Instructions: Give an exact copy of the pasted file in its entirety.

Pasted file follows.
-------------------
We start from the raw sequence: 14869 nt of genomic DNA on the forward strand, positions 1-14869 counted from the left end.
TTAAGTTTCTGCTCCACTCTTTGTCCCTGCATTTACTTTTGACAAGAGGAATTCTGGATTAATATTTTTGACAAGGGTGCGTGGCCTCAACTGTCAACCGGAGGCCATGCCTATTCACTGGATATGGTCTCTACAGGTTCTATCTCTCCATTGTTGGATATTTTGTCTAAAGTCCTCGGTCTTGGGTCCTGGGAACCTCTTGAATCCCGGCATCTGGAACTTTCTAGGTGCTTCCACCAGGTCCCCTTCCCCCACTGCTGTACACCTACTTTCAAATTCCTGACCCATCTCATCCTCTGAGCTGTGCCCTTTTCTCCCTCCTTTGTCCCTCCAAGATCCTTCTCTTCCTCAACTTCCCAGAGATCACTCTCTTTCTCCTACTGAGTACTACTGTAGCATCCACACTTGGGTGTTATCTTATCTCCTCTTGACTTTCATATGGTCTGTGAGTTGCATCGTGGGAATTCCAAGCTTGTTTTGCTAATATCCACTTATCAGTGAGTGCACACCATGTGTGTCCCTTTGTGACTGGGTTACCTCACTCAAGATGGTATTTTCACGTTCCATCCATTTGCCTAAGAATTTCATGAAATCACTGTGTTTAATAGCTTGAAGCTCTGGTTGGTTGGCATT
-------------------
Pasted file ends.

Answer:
We start from the raw sequence: 14869 nt of genomic DNA on the forward strand, positions 1-14869 counted from the left end.
TTAAGTTTCTGCTCCACTCTTTGTCCCTGCATTTACTTTTGACAAGAGGAATTCTGGATTAATATTTTTGACAAGGGTGCGTGGCCTCAACTGTCAACCGGAGGCCATGCCTATTCACTGGATATGGTCTCTACAGGTTCTATCTCTCCATTGTTGGATATTTTGTCTAAAGTCCTCGGTCTTGGGTCCTGGGAACCTCTTGAATCCCGGCATCTGGAACTTTCTAGGTGCTTCCACCAGGTCCCCTTCCCCCACTGCTGTACACCTACTTTCAAATTCCTGACCCATCTCATCCTCTGAGCTGTGCCCTTTTCTCCCTCCTTTGTCCCTCCAAGATCCTTCTCTTCCTCAACTTCCCAGAGATCACTCTCTTTCTCCTACTGAGTACTACTGTAGCATCCACACTTGGGTGTTATCTTATCTCCTCTTGACTTTCATATGGTCTGTGAGTTGCATCGTGGGAATTCCAAGCTTGTTTTGCTAATATCCACTTATCAGTGAGTGCACACCATGTGTGTCCCTTTGTGACTGGGTTACCTCACTCAAGATGGTATTTTCACGTTCCATCCATTTGCCTAAGAATTTCATGAAATCACTGTGTTTAATAGCTTGAAGCTCTGGTTGGTTGGCATT